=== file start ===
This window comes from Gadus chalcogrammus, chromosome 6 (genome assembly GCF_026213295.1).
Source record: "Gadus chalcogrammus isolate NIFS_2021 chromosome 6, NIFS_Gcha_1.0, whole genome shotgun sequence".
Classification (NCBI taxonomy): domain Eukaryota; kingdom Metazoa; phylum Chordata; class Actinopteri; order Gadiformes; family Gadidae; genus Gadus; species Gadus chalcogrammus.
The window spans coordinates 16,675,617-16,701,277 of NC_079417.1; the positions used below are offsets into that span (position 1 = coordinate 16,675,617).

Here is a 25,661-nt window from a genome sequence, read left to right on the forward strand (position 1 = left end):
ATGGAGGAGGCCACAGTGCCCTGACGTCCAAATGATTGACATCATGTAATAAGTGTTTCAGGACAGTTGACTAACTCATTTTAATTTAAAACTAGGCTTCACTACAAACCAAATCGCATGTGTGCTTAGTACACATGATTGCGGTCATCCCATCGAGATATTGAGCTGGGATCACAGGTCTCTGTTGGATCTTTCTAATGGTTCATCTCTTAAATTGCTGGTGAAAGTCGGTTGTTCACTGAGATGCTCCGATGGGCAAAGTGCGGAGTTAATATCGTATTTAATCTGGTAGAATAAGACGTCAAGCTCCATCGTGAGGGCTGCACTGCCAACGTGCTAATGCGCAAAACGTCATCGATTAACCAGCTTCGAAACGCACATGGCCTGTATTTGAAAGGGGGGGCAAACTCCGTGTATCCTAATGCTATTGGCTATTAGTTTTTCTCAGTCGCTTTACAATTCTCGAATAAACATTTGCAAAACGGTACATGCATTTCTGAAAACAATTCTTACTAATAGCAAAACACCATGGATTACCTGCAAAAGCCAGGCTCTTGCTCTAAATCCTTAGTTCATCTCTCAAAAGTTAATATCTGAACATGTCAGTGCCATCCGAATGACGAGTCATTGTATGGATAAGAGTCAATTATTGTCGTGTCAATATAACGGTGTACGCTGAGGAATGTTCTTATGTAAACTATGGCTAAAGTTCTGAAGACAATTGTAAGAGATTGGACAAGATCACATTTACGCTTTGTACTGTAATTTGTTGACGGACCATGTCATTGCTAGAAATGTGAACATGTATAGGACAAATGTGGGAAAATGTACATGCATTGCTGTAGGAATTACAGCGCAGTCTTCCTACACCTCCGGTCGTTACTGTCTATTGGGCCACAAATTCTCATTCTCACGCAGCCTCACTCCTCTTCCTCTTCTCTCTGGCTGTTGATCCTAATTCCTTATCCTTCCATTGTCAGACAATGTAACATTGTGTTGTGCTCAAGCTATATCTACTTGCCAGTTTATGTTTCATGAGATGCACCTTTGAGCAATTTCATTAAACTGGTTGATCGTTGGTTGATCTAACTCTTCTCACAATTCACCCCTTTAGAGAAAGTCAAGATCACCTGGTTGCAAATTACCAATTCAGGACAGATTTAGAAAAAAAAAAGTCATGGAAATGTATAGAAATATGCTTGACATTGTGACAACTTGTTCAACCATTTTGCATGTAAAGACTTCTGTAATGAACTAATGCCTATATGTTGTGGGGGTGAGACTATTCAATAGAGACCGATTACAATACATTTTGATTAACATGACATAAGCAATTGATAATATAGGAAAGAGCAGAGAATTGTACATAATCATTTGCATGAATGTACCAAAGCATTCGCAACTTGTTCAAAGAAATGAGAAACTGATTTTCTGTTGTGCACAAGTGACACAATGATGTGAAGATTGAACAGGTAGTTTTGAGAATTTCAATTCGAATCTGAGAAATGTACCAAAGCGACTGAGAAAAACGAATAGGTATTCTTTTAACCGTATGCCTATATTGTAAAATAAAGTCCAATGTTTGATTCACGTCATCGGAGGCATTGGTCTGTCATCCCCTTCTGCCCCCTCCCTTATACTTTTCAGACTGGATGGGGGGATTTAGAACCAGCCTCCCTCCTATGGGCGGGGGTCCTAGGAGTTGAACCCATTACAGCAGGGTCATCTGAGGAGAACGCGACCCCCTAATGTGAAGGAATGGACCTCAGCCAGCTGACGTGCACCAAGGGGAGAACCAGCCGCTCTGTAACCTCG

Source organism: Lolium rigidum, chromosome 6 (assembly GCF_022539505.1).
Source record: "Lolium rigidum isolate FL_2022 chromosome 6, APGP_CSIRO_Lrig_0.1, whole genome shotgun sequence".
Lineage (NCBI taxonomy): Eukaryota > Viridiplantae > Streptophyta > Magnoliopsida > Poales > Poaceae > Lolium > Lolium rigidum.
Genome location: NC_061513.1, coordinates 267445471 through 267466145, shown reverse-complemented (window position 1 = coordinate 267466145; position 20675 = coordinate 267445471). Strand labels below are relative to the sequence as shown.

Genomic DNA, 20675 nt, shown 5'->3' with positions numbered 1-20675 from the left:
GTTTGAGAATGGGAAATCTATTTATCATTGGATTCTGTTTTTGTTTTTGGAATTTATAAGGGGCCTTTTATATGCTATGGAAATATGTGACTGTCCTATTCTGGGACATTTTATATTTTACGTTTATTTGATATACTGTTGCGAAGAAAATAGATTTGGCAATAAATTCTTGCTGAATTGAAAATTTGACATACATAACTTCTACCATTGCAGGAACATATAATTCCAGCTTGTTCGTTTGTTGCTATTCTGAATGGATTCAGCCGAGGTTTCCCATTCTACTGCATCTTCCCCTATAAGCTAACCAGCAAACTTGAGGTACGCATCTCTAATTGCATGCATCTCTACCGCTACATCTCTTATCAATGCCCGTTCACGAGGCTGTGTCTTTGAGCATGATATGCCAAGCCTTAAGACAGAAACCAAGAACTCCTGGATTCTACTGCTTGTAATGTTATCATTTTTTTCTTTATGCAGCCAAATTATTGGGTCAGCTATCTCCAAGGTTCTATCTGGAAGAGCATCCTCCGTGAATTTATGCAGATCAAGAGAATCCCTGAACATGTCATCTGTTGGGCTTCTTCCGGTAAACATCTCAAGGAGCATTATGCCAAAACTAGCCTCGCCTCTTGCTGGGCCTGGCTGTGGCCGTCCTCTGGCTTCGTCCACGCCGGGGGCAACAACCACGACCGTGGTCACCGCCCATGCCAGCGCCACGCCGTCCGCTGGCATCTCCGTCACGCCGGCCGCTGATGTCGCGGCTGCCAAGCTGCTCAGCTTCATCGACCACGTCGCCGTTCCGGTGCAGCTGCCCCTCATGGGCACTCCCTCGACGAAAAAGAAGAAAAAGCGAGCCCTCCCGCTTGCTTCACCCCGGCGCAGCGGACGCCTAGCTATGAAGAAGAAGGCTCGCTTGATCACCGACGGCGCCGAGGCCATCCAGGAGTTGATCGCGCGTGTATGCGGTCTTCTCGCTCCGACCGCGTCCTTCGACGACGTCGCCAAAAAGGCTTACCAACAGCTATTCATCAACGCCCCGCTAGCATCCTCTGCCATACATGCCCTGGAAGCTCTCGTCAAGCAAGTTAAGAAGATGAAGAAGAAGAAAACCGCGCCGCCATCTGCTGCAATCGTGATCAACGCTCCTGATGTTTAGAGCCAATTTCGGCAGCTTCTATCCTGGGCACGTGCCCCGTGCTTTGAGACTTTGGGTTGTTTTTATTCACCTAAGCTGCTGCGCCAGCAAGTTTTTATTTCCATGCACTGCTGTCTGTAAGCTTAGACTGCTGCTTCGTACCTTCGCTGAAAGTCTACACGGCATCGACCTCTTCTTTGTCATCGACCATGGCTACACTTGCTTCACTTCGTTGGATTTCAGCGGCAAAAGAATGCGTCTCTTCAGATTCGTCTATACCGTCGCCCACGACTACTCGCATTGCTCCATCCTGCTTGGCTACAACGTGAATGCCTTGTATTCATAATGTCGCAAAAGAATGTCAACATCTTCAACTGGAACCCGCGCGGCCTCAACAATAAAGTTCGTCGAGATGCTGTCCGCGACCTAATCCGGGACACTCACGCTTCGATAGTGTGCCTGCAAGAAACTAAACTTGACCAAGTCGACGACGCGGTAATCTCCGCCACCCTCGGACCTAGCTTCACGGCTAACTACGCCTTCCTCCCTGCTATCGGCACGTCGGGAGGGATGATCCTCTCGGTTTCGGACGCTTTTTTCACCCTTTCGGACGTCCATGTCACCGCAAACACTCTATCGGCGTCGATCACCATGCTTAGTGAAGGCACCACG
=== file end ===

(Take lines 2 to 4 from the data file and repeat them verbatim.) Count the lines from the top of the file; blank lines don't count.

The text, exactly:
Source record: "Gadus chalcogrammus isolate NIFS_2021 chromosome 6, NIFS_Gcha_1.0, whole genome shotgun sequence".
Classification (NCBI taxonomy): domain Eukaryota; kingdom Metazoa; phylum Chordata; class Actinopteri; order Gadiformes; family Gadidae; genus Gadus; species Gadus chalcogrammus.
The window spans coordinates 16,675,617-16,701,277 of NC_079417.1; the positions used below are offsets into that span (position 1 = coordinate 16,675,617).